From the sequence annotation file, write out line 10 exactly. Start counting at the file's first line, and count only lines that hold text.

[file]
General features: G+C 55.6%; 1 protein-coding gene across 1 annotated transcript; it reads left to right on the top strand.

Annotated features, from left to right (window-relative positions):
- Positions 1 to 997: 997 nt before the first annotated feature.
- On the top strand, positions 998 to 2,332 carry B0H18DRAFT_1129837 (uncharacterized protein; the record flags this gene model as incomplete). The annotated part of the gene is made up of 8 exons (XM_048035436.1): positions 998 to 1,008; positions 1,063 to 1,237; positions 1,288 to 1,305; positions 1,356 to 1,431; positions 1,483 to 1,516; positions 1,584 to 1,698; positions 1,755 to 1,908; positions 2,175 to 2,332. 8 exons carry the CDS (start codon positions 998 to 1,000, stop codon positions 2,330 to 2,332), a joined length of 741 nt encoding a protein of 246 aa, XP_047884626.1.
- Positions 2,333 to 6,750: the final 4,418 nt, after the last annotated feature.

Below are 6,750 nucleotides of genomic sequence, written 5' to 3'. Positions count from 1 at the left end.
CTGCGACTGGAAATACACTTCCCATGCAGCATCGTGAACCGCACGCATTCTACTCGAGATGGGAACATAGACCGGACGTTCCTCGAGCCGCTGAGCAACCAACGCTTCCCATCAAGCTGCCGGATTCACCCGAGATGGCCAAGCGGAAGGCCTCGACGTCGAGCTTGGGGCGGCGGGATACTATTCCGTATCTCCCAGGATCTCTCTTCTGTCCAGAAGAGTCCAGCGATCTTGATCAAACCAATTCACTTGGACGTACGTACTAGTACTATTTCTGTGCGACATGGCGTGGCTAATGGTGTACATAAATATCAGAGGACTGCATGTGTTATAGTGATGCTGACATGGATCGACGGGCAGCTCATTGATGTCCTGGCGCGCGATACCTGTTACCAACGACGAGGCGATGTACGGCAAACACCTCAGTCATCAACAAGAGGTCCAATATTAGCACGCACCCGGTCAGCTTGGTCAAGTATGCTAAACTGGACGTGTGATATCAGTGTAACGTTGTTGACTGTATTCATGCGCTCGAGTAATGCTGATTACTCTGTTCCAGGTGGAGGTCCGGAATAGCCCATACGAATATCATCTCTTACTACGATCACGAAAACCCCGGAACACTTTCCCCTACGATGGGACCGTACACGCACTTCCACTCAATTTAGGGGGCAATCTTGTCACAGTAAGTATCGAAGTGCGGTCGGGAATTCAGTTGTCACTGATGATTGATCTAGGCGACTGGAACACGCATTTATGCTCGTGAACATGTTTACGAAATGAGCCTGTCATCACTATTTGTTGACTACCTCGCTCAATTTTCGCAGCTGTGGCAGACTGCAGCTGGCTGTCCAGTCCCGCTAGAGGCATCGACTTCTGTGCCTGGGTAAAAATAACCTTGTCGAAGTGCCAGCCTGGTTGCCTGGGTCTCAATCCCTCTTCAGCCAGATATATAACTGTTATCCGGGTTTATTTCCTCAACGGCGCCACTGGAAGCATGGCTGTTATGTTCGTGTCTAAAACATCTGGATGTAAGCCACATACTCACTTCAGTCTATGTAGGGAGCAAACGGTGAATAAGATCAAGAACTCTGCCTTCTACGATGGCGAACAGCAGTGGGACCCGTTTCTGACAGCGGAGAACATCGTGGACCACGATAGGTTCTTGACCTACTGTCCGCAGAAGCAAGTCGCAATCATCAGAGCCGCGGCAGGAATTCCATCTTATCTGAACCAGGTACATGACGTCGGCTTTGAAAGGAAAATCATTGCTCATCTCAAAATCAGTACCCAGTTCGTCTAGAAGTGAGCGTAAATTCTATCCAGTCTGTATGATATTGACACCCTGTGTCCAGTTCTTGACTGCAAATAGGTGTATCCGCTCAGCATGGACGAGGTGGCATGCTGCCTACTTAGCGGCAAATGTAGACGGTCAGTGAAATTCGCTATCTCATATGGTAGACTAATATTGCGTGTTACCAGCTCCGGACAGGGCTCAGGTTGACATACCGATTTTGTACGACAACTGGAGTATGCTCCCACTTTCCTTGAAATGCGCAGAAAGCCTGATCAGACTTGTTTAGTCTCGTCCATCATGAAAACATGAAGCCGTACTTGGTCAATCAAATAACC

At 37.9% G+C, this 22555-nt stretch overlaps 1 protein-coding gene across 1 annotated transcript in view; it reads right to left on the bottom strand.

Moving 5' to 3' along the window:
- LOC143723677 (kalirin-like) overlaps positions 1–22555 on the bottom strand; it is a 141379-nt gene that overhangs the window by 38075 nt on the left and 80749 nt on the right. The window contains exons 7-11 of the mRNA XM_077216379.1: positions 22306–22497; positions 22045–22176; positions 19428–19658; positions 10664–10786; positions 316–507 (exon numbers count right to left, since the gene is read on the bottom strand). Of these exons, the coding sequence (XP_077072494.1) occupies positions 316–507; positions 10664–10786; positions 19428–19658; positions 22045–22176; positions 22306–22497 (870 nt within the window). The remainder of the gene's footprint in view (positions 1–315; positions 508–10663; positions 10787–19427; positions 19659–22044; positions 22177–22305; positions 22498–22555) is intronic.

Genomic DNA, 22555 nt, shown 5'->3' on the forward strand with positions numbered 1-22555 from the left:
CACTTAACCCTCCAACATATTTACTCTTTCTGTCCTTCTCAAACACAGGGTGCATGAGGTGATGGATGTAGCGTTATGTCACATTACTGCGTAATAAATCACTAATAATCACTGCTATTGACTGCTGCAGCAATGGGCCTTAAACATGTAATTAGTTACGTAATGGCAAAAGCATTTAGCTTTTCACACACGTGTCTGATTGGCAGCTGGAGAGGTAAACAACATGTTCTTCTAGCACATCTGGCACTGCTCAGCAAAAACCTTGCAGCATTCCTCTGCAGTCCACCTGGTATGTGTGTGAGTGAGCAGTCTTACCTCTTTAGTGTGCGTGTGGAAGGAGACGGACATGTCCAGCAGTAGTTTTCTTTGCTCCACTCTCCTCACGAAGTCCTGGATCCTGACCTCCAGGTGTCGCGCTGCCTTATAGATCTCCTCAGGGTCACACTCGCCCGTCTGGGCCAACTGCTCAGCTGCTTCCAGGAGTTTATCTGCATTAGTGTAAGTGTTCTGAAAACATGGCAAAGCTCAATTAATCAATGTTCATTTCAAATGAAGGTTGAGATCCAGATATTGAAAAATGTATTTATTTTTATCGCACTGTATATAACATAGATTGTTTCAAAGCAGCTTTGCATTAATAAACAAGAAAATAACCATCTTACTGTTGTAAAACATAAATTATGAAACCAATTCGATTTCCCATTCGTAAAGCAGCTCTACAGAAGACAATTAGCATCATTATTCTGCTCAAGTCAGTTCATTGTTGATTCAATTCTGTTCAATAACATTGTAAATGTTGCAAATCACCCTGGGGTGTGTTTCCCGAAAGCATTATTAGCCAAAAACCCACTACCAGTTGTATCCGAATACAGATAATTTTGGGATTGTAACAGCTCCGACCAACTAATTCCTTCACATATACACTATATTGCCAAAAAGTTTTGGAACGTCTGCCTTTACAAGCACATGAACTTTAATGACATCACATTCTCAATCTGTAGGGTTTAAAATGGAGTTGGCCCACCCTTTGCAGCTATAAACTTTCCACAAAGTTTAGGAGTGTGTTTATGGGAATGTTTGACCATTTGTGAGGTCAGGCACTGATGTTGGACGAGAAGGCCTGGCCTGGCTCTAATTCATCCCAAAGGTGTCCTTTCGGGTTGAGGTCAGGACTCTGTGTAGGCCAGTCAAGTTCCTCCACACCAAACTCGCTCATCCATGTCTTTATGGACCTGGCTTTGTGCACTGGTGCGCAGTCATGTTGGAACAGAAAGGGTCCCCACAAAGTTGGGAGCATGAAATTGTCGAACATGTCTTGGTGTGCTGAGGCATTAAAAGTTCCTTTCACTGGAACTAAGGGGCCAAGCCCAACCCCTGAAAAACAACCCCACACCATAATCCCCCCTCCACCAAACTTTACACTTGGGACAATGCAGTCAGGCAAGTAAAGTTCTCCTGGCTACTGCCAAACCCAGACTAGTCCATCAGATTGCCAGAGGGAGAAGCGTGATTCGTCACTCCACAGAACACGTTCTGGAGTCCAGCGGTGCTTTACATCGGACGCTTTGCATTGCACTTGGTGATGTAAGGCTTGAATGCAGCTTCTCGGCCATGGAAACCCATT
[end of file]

- LOC143723677 (kalirin-like) overlaps positions 1–22555 on the bottom strand; it is a 141379-nt gene that overhangs the window by 38075 nt on the left and 80749 nt on the right. The window contains exons 7-11 of the mRNA XM_077216379.1: positions 22306–22497; positions 22045–22176; positions 19428–19658; positions 10664–10786; positions 316–507 (exon numbers count right to left, since the gene is read on the bottom strand). Of these exons, the coding sequence (XP_077072494.1) occupies positions 316–507; positions 10664–10786; positions 19428–19658; positions 22045–22176; positions 22306–22497 (870 nt within the window). The remainder of the gene's footprint in view (positions 1–315; positions 508–10663; positions 10787–19427; positions 19659–22044; positions 22177–22305; positions 22498–22555) is intronic.